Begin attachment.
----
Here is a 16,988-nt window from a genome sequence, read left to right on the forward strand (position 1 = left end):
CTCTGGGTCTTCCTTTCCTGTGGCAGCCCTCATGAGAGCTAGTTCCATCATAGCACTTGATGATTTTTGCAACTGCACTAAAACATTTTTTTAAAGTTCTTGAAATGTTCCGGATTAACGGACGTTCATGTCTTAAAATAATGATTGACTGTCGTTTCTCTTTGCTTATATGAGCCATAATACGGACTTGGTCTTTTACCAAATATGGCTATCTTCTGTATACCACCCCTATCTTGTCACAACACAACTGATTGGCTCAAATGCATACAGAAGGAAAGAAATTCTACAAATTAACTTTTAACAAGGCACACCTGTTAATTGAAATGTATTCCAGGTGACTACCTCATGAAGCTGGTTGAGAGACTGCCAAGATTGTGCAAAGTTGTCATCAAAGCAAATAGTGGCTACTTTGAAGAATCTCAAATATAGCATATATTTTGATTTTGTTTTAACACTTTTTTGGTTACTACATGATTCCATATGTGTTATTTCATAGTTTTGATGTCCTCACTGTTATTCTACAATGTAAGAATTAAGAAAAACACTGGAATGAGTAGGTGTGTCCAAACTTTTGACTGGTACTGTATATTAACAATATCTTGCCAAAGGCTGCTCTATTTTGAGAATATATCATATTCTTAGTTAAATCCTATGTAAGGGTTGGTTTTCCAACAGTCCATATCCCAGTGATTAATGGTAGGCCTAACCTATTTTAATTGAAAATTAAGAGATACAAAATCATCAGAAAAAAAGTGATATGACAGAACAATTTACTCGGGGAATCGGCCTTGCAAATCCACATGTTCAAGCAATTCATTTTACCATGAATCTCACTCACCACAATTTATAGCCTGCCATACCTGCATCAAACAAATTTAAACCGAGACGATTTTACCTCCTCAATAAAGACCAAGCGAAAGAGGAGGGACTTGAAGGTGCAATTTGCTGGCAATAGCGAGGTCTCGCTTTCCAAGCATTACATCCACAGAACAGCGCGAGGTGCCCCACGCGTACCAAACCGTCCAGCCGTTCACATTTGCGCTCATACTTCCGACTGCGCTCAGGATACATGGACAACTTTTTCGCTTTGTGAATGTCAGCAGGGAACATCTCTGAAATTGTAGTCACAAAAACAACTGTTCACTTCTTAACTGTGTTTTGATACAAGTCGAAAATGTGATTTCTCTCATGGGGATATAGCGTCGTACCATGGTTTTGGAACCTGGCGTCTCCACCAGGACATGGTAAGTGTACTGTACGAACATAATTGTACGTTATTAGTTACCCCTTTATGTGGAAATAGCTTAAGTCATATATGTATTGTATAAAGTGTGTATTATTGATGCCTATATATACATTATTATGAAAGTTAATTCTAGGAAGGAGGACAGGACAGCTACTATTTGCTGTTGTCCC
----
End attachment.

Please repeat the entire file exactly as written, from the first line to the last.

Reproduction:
Here is a 16,988-nt window from a genome sequence, read left to right on the forward strand (position 1 = left end):
CTCTGGGTCTTCCTTTCCTGTGGCAGCCCTCATGAGAGCTAGTTCCATCATAGCACTTGATGATTTTTGCAACTGCACTAAAACATTTTTTTAAAGTTCTTGAAATGTTCCGGATTAACGGACGTTCATGTCTTAAAATAATGATTGACTGTCGTTTCTCTTTGCTTATATGAGCCATAATACGGACTTGGTCTTTTACCAAATATGGCTATCTTCTGTATACCACCCCTATCTTGTCACAACACAACTGATTGGCTCAAATGCATACAGAAGGAAAGAAATTCTACAAATTAACTTTTAACAAGGCACACCTGTTAATTGAAATGTATTCCAGGTGACTACCTCATGAAGCTGGTTGAGAGACTGCCAAGATTGTGCAAAGTTGTCATCAAAGCAAATAGTGGCTACTTTGAAGAATCTCAAATATAGCATATATTTTGATTTTGTTTTAACACTTTTTTGGTTACTACATGATTCCATATGTGTTATTTCATAGTTTTGATGTCCTCACTGTTATTCTACAATGTAAGAATTAAGAAAAACACTGGAATGAGTAGGTGTGTCCAAACTTTTGACTGGTACTGTATATTAACAATATCTTGCCAAAGGCTGCTCTATTTTGAGAATATATCATATTCTTAGTTAAATCCTATGTAAGGGTTGGTTTTCCAACAGTCCATATCCCAGTGATTAATGGTAGGCCTAACCTATTTTAATTGAAAATTAAGAGATACAAAATCATCAGAAAAAAAGTGATATGACAGAACAATTTACTCGGGGAATCGGCCTTGCAAATCCACATGTTCAAGCAATTCATTTTACCATGAATCTCACTCACCACAATTTATAGCCTGCCATACCTGCATCAAACAAATTTAAACCGAGACGATTTTACCTCCTCAATAAAGACCAAGCGAAAGAGGAGGGACTTGAAGGTGCAATTTGCTGGCAATAGCGAGGTCTCGCTTTCCAAGCATTACATCCACAGAACAGCGCGAGGTGCCCCACGCGTACCAAACCGTCCAGCCGTTCACATTTGCGCTCATACTTCCGACTGCGCTCAGGATACATGGACAACTTTTTCGCTTTGTGAATGTCAGCAGGGAACATCTCTGAAATTGTAGTCACAAAAACAACTGTTCACTTCTTAACTGTGTTTTGATACAAGTCGAAAATGTGATTTCTCTCATGGGGATATAGCGTCGTACCATGGTTTTGGAACCTGGCGTCTCCACCAGGACATGGTAAGTGTACTGTACGAACATAATTGTACGTTATTAGTTACCCCTTTATGTGGAAATAGCTTAAGTCATATATGTATTGTATAAAGTGTGTATTATTGATGCCTATATATACATTATTATGAAAGTTAATTCTAGGAAGGAGGACAGGACAGCTACTATTTGCTGTTGTCCC